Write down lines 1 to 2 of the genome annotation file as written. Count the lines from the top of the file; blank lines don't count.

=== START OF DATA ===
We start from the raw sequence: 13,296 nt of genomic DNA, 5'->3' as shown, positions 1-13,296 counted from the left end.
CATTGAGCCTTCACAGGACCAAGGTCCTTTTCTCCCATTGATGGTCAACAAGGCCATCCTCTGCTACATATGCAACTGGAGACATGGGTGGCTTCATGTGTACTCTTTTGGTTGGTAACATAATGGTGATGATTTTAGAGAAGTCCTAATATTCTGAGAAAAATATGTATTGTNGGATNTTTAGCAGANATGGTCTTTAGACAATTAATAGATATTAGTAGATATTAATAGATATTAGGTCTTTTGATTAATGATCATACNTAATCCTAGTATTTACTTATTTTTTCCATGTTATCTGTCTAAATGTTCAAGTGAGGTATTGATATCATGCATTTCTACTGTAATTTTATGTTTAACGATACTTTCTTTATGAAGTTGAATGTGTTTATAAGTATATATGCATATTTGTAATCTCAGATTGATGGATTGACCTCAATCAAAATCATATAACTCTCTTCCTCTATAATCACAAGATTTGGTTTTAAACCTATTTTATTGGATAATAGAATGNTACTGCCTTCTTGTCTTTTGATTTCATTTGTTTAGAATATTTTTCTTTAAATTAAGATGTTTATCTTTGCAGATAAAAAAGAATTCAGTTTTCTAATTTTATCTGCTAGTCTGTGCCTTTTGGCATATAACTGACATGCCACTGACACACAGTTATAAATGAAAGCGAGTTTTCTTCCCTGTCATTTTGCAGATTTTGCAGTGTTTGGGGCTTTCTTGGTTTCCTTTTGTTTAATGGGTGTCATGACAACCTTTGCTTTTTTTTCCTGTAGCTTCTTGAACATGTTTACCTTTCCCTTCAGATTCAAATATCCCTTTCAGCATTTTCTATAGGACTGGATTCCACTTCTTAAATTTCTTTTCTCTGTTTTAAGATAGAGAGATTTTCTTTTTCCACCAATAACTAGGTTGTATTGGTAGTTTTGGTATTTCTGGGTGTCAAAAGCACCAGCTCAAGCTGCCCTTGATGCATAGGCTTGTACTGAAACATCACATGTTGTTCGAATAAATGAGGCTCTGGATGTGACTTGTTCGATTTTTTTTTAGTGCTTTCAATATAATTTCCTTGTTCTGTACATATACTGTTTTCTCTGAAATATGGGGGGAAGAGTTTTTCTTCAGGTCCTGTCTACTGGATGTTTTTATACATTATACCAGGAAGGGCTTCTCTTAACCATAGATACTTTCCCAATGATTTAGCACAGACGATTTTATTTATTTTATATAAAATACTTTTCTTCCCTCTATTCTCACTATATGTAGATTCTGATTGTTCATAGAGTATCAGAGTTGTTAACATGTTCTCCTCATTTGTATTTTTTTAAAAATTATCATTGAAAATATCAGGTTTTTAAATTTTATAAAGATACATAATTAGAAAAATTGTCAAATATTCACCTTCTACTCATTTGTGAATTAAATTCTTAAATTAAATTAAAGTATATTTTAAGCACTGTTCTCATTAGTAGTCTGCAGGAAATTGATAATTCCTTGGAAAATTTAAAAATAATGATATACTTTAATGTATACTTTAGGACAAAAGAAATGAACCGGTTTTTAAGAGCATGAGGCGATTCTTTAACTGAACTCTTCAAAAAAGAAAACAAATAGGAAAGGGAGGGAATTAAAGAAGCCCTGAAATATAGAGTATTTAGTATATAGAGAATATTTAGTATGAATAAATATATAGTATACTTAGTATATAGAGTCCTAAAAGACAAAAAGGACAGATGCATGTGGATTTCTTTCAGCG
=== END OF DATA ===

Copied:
We start from the raw sequence: 13,296 nt of genomic DNA, 5'->3' as shown, positions 1-13,296 counted from the left end.
CATTGAGCCTTCACAGGACCAAGGTCCTTTTCTCCCATTGATGGTCAACAAGGCCATCCTCTGCTACATATGCAACTGGAGACATGGGTGGCTTCATGTGTACTCTTTTGGTTGGTAACATAATGGTGATGATTTTAGAGAAGTCCTAATATTCTGAGAAAAATATGTATTGTNGGATNTTTAGCAGANATGGTCTTTAGACAATTAATAGATATTAGTAGATATTAATAGATATTAGGTCTTTTGATTAATGATCATACNTAATCCTAGTATTTACTTATTTTTTCCATGTTATCTGTCTAAATGTTCAAGTGAGGTATTGATATCATGCATTTCTACTGTAATTTTATGTTTAACGATACTTTCTTTATGAAGTTGAATGTGTTTATAAGTATATATGCATATTTGTAATCTCAGATTGATGGATTGACCTCAATCAAAATCATATAACTCTCTTCCTCTATAATCACAAGATTTGGTTTTAAACCTATTTTATTGGATAATAGAATGNTACTGCCTTCTTGTCTTTTGATTTCATTTGTTTAGAATATTTTTCTTTAAATTAAGATGTTTATCTTTGCAGATAAAAAAGAATTCAGTTTTCTAATTTTATCTGCTAGTCTGTGCCTTTTGGCATATAACTGACATGCCACTGACACACAGTTATAAATGAAAGCGAGTTTTCTTCCCTGTCATTTTGCAGATTTTGCAGTGTTTGGGGCTTTCTTGGTTTCCTTTTGTTTAATGGGTGTCATGACAACCTTTGCTTTTTTTTCCTGTAGCTTCTTGAACATGTTTACCTTTCCCTTCAGATTCAAATATCCCTTTCAGCATTTTCTATAGGACTGGATTCCACTTCTTAAATTTCTTTTCTCTGTTTTAAGATAGAGAGATTTTCTTTTTCCACCAATAACTAGGTTGTATTGGTAGTTTTGGTATTTCTGGGTGTCAAAAGCACCAGCTCAAGCTGCCCTTGATGCATAGGCTTGTACTGAAACATCACATGTTGTTCGAATAAATGAGGCTCTGGATGTGACTTGTTCGATTTTTTTTTAGTGCTTTCAATATAATTTCCTTGTTCTGTACATATACTGTTTTCTCTGAAATATGGGGGGAAGAGTTTTTCTTCAGGTCCTGTCTACTGGATGTTTTTATACATTATACCAGGAAGGGCTTCTCTTAACCATAGATACTTTCCCAATGATTTAGCACAGACGATTTTATTTATTTTATATAAAATACTTTTCTTCCCTCTATTCTCACTATATGTAGATTCTGATTGTTCATAGAGTATCAGAGTTGTTAACATGTTCTCCTCATTTGTATTTTTTTAAAAATTATCATTGAAAATATCAGGTTTTTAAATTTTATAAAGATACATAATTAGAAAAATTGTCAAATATTCACCTTCTACTCATTTGTGAATTAAATTCTTAAATTAAATTAAAGTATATTTTAAGCACTGTTCTCATTAGTAGTCTGCAGGAAATTGATAATTCCTTGGAAAATTTAAAAATAATGATATACTTTAATGTATACTTTAGGACAAAAGAAATGAACCGGTTTTTAAGAGCATGAGGCGATTCTTTAACTGAACTCTTCAAAAAAGAAAACAAATAGGAAAGGGAGGGAATTAAAGAAGCCCTGAAATATAGAGTATTTAGTATATAGAGAATATTTAGTATGAATAAATATATAGTATACTTAGTATATAGAGTCCTAAAAGACAAAAAGGACAGATGCATGTGGATTTCTTTCAGCG